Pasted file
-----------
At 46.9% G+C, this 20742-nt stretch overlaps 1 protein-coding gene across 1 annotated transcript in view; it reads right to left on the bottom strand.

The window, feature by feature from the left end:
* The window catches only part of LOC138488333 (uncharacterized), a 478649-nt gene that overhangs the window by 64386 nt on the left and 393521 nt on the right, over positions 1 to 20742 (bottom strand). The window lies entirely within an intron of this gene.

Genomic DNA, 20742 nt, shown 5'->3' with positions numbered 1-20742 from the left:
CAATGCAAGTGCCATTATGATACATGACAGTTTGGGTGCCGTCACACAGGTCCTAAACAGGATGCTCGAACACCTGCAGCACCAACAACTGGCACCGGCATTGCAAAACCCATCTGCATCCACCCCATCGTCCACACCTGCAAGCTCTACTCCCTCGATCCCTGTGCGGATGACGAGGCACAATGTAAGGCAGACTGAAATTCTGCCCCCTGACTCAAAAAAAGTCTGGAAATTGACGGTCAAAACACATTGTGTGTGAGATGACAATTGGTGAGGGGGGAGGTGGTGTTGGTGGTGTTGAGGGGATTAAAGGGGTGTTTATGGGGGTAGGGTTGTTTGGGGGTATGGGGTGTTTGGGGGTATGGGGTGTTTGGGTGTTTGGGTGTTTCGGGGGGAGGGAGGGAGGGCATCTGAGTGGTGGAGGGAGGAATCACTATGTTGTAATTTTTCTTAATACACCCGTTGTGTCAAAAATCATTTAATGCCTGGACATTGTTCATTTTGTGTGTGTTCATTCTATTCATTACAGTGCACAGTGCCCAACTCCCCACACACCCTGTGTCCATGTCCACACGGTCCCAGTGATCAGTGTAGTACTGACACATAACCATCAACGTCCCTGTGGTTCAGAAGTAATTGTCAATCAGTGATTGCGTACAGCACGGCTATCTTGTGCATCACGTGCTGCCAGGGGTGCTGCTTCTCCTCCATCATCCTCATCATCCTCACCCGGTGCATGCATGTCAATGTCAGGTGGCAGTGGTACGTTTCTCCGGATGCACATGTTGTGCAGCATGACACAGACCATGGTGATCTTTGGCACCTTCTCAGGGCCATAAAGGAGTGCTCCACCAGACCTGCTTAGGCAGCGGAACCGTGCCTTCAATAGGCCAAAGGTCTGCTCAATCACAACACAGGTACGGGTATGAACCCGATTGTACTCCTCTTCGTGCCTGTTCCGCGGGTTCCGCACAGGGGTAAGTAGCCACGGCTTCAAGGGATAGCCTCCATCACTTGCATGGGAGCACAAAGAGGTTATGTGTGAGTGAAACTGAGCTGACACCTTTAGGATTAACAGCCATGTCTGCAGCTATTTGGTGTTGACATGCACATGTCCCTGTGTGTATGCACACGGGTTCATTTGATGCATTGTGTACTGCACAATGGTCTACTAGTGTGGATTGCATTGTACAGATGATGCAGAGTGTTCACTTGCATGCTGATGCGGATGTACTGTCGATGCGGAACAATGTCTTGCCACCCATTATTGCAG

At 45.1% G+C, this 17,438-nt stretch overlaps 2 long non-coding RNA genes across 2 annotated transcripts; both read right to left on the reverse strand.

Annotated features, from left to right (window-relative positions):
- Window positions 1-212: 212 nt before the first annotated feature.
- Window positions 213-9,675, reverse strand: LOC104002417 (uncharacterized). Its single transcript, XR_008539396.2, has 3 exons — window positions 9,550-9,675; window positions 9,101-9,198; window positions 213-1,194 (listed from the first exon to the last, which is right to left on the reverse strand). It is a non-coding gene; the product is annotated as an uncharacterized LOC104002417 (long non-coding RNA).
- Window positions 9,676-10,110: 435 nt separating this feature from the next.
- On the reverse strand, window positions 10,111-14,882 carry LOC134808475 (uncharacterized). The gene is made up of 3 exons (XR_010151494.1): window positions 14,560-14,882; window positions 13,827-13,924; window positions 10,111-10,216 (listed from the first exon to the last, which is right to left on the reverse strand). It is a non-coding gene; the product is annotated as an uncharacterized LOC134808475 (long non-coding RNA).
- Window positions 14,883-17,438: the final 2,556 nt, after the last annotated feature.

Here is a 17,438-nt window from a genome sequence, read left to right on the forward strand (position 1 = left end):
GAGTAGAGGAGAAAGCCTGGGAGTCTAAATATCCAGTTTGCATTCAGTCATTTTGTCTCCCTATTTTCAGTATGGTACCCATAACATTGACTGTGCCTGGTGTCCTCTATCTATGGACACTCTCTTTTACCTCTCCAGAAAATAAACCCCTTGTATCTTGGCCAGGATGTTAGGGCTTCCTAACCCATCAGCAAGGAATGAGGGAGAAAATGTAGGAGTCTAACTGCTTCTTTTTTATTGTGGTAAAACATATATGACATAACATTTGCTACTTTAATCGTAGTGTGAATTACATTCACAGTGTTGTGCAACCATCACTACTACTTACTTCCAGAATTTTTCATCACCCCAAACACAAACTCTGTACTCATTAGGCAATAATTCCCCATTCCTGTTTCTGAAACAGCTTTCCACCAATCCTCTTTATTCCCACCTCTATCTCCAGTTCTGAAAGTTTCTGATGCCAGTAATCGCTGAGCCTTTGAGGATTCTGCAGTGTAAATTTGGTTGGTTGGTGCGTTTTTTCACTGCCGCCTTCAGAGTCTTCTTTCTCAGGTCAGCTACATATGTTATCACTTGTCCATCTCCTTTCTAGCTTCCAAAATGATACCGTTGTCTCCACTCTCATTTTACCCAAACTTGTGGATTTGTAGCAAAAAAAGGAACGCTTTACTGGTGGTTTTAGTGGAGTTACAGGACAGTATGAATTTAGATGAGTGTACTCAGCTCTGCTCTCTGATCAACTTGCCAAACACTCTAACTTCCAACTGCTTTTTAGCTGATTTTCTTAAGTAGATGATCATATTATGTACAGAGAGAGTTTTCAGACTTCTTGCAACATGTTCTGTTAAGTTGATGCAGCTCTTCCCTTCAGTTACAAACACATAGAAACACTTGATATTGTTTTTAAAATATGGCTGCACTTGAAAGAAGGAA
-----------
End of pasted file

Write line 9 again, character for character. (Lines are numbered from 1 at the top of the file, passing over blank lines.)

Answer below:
- Window positions 213-9,675, reverse strand: LOC104002417 (uncharacterized). Its single transcript, XR_008539396.2, has 3 exons — window positions 9,550-9,675; window positions 9,101-9,198; window positions 213-1,194 (listed from the first exon to the last, which is right to left on the reverse strand). It is a non-coding gene; the product is annotated as an uncharacterized LOC104002417 (long non-coding RNA).